This fall, Jingmai O’Connor will fly to Australia for a conference with 1,400 other vertebrate paleontologists. Then she’ll DJ the after party.
O’Connor is one of the best paleontologists in the world right now, set to receive a Schuchert award, a recognition of talent under age 40, this year from the Paleontological Society.
But she’s not interested in fitting whatever mold you — or others in her field — think a paleontologist should look or act like.
She’s outspoken and strong-willed. She swears. She loves to dance.
Her arms are covered in tattoos. She has a Plesiosaur skeleton (think: Loch Ness Monster) tattooed on her leg, and a lip piercing.
No Tevas. No bucket hat.
“I don’t dress like a paleontologist, I don’t look like a paleontologist,” she said. “But I love paleontology and I’m a damn good paleontologist.”
Her specialty is Mesozoic birds, which lived between 150 and 65 million years ago, around the same time as large dinosaurs.
Since she graduated with her Ph.D. from the University of Southern California in 2009, she’s been in Beijing, China, working at the Institute of Vertebrate Paleontology and Paleoanthropology.
That’s because, in terms of places to study Mesozoic birds, China is the best.
Bird fossils are extremely rare, in part because their bones are so much more delicate than other animals. That means it takes special environmental conditions to preserve them.
In Liaoning, a region about a day’s drive from Beijing, those conditions were right 131 million years ago. The land, currently covered by farm field, had active volcanoes, lakes and forests at that time.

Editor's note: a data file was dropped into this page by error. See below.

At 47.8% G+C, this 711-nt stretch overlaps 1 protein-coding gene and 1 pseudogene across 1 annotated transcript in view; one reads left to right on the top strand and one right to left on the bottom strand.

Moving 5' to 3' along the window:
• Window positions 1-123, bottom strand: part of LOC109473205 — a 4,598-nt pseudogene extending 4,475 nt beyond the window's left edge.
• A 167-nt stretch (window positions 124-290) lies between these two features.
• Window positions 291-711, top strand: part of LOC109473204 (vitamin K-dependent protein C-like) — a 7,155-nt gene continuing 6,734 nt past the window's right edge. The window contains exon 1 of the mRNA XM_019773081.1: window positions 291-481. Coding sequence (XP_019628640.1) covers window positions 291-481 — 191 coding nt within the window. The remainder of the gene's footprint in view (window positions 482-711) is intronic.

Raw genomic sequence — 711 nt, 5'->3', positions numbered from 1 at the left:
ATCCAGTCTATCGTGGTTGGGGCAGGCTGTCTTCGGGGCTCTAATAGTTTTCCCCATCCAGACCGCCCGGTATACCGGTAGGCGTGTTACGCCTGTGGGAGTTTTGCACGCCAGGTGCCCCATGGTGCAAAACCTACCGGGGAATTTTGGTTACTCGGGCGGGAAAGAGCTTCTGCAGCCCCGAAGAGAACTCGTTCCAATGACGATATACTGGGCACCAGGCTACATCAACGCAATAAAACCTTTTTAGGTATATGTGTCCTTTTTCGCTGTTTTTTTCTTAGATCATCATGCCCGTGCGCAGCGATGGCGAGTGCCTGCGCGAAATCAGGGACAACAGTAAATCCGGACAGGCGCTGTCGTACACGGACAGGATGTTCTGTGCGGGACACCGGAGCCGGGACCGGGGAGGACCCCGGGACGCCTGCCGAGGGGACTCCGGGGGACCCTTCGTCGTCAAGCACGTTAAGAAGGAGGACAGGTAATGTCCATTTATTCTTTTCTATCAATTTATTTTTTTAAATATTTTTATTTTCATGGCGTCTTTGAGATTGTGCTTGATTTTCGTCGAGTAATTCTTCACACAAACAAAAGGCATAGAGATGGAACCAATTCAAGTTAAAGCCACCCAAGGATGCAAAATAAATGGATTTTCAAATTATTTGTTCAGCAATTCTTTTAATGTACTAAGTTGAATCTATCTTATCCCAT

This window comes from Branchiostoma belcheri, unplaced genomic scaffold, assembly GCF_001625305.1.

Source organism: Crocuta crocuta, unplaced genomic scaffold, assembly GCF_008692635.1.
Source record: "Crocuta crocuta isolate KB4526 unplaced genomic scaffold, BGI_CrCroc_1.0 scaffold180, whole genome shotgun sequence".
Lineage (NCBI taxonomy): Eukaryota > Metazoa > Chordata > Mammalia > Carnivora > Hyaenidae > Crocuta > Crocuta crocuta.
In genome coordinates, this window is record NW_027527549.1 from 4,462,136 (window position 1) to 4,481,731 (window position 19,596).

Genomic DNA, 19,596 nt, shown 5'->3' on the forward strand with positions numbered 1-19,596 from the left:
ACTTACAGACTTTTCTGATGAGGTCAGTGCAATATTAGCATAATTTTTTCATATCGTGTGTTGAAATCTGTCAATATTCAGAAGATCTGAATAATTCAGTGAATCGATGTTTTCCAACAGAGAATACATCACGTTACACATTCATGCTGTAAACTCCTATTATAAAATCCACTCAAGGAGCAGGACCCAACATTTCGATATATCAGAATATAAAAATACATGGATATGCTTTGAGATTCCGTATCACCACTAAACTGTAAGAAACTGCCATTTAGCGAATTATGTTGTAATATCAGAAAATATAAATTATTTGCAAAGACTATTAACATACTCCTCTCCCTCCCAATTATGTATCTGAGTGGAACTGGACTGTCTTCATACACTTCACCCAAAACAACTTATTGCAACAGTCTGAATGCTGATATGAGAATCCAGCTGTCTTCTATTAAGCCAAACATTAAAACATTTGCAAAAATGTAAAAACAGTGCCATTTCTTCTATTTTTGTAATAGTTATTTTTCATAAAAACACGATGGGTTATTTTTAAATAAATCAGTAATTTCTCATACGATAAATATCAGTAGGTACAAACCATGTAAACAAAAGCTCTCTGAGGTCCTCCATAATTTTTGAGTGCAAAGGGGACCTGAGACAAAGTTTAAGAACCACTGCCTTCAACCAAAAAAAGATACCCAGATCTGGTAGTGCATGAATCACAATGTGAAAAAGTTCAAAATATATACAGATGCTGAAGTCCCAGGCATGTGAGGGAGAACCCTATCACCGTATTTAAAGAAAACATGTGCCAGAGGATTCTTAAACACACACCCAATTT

So when birds died and fell into the lake, they’d sink to the bottom and be covered by volcanic ash — a recipe for preservation.
Those perfect conditions make the area a gold mine for bird fossils. About half of all discovered bird fossils come from that region.
After the first feathered dinosaur fossil was found there in 1997, it changed our understanding of science.
“Most people thought birds were dinosaurs, but there were some people who didn’t believe it,” O’Connor said. “You find a dinosaur that has feathers, and it was like the nail in the coffin.”
O’Connor talks about the region and the fossils found there in “When Whales Walked,” a PBS documentary about evolution, premiering June 19.
She chalks her success up to right place, right time. But it’s also hard work.
Most days, she’s awake by 5:45 a.m., working at her computer by 6:30.
She’ll ride her bike over to the institute, about 7 miles.
Then, she’s either talking with students, using her microscope to look at collections, or examining fossils via CT scan.
When she bikes home at the end of the day, she works for another three to four hours, writing papers and reviewing and submitting manuscripts.
The summers are different. They’re full to the brim of conferences and field work.
Last week, she was in Spain, giving a keynote speech at the International Meeting of Early-stage Researchers in Paleontology. Straight from there, she’ll leave for Romania to start field work.
Then to Los Angeles, Beijing, South Africa and Australia.
Her job gives her the opportunity to see the world.
“As a scientist you don’t get paid a lot of money. I would never be able to afford to fly to Cape Town by myself,” she said. “China really supports science, so there’s a lot of grant money. So I can really go anywhere I want.”